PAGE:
Some researchers, though, say schools were safe. Regardless, students have been back in person at CMS for a while now, and the district — the second largest in North Carolina — is trying to help students make up lost ground.
In another big Rebuilding Charlotte feature, Helms reported on CMS’ upcoming student assignment review and how the results of diversity decisions made back in 2016 have been mixed.
Researchers at a Charlotte lab are searching for new coronavirus strains
As the year began, many people were optimistic that newly available COVID-19 vaccines would keep the virus in check. But we now know that’s not exactly what happened. One big reason is that COVID variants have been popping up, and in some cases, they’re enough to spur waves of new infections. Researchers at UNC Charlotte are trying their best to stay ahead of that. In August, health reporter Claire Donnelly took us inside the Charlotte laboratory where scientists are trying to identify new strains of the coronavirus in an effort to help local health officials plan.
Some Charlotte students thrived with virtual music lessons during COVID
There’s no doubt that the overwhelming message of the COVID era is one of pain and suffering. But there have been bright spots, too. Reporter Nick de la Canal brought us this wonderful story about how some Charlotte-area students decided to use the isolation of the pandemic to learn music. For them, virtual lessons provided an opportunity to grow creatively.
COVID forced the restaurant industry to adapt, and food trucks found new ways to survive
When the pandemic first took hold in 2020, the service industry was hit especially hard. Some bars and restaurants had to temporarily close. Others had to shift exclusively to takeout. Even when some were allowed to reopen, it took months for capacity limits to be fully lifted. And for a long time, many major events were just postponed or canceled. We’re still not back to where we were for big events like conferences, and as WFAE “Morning Edition” host Marshall Terry found, that’s changed the way the hotel industry operates.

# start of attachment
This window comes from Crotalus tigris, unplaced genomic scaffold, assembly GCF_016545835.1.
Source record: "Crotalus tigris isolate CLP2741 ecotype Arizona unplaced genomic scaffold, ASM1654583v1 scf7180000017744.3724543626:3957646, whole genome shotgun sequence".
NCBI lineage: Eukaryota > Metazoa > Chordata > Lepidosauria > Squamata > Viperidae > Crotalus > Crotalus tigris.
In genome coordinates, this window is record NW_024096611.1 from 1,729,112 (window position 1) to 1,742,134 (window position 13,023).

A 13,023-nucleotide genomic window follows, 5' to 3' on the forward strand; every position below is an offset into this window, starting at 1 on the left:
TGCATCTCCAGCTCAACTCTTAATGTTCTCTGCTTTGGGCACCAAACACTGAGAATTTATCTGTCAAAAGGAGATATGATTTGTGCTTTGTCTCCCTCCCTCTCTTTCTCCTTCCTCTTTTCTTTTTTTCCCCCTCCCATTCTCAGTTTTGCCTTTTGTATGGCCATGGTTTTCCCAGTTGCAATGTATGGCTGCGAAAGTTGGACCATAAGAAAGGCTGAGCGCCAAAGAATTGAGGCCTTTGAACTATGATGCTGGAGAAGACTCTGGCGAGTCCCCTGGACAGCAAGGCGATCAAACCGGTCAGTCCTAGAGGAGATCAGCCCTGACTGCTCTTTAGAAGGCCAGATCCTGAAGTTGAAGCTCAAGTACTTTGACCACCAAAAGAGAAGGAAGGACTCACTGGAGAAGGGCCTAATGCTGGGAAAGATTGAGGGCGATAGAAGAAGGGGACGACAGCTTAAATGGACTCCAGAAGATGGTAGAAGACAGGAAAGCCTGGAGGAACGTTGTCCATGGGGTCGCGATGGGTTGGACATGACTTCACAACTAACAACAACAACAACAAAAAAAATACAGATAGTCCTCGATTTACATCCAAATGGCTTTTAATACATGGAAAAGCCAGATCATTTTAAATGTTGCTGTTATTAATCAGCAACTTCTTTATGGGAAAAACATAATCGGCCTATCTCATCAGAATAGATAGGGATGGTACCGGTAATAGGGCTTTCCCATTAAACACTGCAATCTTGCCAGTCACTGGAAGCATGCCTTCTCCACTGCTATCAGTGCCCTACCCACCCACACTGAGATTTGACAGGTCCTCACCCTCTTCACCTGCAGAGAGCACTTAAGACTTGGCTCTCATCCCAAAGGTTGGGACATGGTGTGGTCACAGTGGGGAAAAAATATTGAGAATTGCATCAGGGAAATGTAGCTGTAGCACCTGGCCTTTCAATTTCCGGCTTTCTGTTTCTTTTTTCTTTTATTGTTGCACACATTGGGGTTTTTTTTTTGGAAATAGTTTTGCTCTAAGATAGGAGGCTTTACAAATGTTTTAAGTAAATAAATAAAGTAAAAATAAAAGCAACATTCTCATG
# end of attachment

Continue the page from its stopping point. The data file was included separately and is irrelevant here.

Food trucks are among the businesses that had to adapt to survive during the pandemic, and Nick de la Canal looked into just how they managed to make ends meet across the region.
Could Charlotte’s public transit ambitions be derailed by people working from home?
You know how we mentioned earlier that the decline in the number of workers being in uptown offices had cascading effects? Those effects can be felt on Charlotte’s public transit system. And it’s not just limited to people working in uptown. Steve Harrison looked into whether an increase in people working from home contributed to a decrease in the number of people using public transit. This comes at a time when the region is building up its ability to move people en masse.
Meanwhile, Marshall Terry had an interesting conversation for the series about all the different things potentially on the horizon for Charlotte’s transportation future — including the possibility of tunnels and self-driving cars.
A closing note: This list shows just a snapshot of Rebuilding Charlotte. Our journalists have been working hard on these stories and recorded conversations all year. You can see the entire series here.